Jules Crittenden in the Boston Herald identifies exactly the same mistake, which folly goes back to Lyndon Johnson and before him to Harry Truman: half-measures and the failure to mobilize the whole of the nation in the war effort, in a democracy like ours, will result in a continual erosion of public support, if victory is not achieved over a very short interval of time.
Prosecution of any war will always be opposed by a radical and pacifist fringe, who will quickly attract the support of the community of fashion, which is always in search of a cause. Once that alliance is organized and in operation, the general public will be subjected to an endless barrage of whingeing and anti-war propaganda, which in the end will demoralize the general public. Normal people will insist the war be abandoned, in the end, simply because they are so terribly, terribly sick of listening to the Left.
Five years on, some people remain unaware that this is war; that we are facing an enemy that will do anything in its power to destroy us.
The fact that on any given day we are free to fly around the world, drive our cars without restriction and buy as much food as we like in rich variety seems to have confused them.
The lack of U-boats attacking the shipping lanes has lulled some people into thinking this is not actually a war. Not a real war, certainly not a good war, not like World War II. They mock the very notion that it is a war, having fun with the name “Global War on Terror.” They put forward the notion that, like almost everything else in our American lives, this thing that has been called a war is a choice. A bad choice.
Who can blame them? Even fighting in this war, unlike most of the great wars our that threatened our existence in the past, is a choice made by a small percentage of Americans who have joined the Armed Forces.
George Bush, while announcing that we were at war five years ago, made a decision to encourage Americans to go about their business as usual. Rather than mobilizing the country for war, he decided he could fight this unconventional war by unconventional means, and with the forces already at hand. Normalcy had its uses as a weapon. It showed that our enemy could not hobble us.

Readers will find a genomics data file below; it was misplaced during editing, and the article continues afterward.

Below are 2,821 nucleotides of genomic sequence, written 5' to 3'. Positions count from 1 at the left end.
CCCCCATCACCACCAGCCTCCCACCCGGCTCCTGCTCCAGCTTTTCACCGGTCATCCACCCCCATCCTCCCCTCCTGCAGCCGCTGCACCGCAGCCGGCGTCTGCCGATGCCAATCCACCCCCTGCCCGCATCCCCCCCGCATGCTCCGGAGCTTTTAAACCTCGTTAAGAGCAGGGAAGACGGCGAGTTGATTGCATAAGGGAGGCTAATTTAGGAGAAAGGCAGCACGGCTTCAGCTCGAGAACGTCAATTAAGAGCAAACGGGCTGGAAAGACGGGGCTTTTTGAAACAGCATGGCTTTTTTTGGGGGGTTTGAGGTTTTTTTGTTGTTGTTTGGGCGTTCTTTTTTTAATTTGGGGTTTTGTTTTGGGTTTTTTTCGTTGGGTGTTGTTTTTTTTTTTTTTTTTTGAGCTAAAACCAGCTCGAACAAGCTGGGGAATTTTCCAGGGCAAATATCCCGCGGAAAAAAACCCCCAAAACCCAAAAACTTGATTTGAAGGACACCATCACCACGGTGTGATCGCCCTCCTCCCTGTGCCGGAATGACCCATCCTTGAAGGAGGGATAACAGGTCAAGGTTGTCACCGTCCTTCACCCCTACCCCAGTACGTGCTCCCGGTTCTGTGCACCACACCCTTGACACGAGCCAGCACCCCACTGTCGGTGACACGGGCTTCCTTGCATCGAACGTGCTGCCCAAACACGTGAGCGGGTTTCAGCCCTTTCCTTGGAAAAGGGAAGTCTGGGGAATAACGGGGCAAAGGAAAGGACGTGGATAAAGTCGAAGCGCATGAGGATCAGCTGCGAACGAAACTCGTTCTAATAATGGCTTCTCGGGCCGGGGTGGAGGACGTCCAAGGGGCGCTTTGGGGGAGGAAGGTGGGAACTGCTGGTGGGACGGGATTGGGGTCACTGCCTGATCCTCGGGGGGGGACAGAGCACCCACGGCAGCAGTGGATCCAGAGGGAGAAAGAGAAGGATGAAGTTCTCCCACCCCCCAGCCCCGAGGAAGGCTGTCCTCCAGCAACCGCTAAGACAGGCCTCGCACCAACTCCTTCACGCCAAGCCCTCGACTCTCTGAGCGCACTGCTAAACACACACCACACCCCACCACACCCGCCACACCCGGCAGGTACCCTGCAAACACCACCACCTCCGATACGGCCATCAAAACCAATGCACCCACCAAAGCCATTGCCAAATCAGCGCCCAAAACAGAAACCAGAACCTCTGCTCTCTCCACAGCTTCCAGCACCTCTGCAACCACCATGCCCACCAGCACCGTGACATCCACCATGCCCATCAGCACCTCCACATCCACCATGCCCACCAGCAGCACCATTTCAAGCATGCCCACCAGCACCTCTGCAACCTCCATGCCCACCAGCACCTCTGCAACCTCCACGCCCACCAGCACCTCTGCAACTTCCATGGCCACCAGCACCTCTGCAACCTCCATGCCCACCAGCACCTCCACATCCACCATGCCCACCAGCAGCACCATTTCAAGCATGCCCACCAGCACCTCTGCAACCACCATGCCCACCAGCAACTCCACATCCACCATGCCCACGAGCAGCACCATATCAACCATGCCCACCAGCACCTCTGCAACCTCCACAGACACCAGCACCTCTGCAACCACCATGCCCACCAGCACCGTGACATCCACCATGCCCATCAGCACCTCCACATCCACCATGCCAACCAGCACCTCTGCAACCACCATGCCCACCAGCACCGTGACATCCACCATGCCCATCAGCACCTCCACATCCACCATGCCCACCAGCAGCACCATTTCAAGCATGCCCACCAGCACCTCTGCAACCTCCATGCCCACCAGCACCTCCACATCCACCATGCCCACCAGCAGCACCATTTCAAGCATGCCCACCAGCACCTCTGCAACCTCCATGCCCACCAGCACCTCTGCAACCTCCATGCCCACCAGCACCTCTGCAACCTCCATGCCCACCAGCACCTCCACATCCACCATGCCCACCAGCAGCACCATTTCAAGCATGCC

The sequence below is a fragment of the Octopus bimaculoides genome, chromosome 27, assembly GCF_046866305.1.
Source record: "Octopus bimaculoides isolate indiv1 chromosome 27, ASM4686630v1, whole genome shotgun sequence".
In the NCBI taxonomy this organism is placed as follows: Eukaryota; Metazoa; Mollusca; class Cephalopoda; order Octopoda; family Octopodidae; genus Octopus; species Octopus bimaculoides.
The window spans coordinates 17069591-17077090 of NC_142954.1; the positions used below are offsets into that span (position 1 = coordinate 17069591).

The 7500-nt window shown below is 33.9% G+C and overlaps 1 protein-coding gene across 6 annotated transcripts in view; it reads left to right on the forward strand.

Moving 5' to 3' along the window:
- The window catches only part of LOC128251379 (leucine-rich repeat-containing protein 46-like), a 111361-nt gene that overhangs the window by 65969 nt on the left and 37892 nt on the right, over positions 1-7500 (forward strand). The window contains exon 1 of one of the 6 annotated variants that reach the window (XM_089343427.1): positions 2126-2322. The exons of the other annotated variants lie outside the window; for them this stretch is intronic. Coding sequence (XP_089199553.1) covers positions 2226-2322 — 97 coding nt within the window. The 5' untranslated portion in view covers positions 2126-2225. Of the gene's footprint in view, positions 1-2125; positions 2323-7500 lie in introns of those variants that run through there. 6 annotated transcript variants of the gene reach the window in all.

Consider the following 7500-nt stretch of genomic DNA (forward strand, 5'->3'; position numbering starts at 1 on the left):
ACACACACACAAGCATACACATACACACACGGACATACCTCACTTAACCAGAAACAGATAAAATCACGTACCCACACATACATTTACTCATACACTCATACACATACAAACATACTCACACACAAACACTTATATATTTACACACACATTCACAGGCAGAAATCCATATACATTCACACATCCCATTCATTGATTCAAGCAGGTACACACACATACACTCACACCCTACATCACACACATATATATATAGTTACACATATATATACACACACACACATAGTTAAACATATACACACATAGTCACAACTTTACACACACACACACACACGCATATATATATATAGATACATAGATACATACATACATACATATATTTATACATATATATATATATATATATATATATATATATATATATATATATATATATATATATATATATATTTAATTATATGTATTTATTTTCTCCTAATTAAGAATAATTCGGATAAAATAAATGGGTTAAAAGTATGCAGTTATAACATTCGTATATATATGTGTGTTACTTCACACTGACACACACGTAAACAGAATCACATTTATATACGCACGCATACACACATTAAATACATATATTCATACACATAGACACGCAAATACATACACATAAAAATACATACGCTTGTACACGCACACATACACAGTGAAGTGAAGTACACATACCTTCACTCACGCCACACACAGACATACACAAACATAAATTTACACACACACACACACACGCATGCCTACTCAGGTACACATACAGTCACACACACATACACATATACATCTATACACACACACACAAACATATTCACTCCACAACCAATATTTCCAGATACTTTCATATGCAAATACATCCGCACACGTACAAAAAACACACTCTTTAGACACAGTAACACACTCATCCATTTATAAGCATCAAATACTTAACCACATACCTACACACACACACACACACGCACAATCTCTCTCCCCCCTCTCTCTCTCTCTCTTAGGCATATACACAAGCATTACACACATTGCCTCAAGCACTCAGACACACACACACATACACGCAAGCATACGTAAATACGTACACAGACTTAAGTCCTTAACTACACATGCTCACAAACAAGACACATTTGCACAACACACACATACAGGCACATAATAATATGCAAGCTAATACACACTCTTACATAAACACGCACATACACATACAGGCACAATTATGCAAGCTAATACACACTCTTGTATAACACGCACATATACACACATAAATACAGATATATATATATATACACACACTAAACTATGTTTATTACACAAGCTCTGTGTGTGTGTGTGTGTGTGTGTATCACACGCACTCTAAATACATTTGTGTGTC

In other respects, it was a mistake…
Bush chose not to treat this as total war, insisting it could be done with some finetuning of the resources at hand. His domestic opposition has taken that idea several steps farther, insisting Islamic terrorism is a police problem that does not require military force and certainly not the suspension of some legal niceties. After all, they do not consider it an actual war of the sort faced by Abraham Lincoln and Franklin Delano Roosevelt when they destroyed cities and imprisoned anyone who threatened the security of the nation.
Ironically, Bush has been so effective with his approach, that there has not been an attack on the mainland United States since 9-11. That has allowed his opposition to maintain that all the unpleasant things Bush has had to do domestically and abroad are unnecessary, or the very least excessive. They’ve had the freedom to nitpick at the execution of the war, expressing indignation at every misstep, while ignoring major accomplishments, which they see after all as the accomplishments of an unnecessary war based on global intelligence failures that, in hindsight, they cast as lies.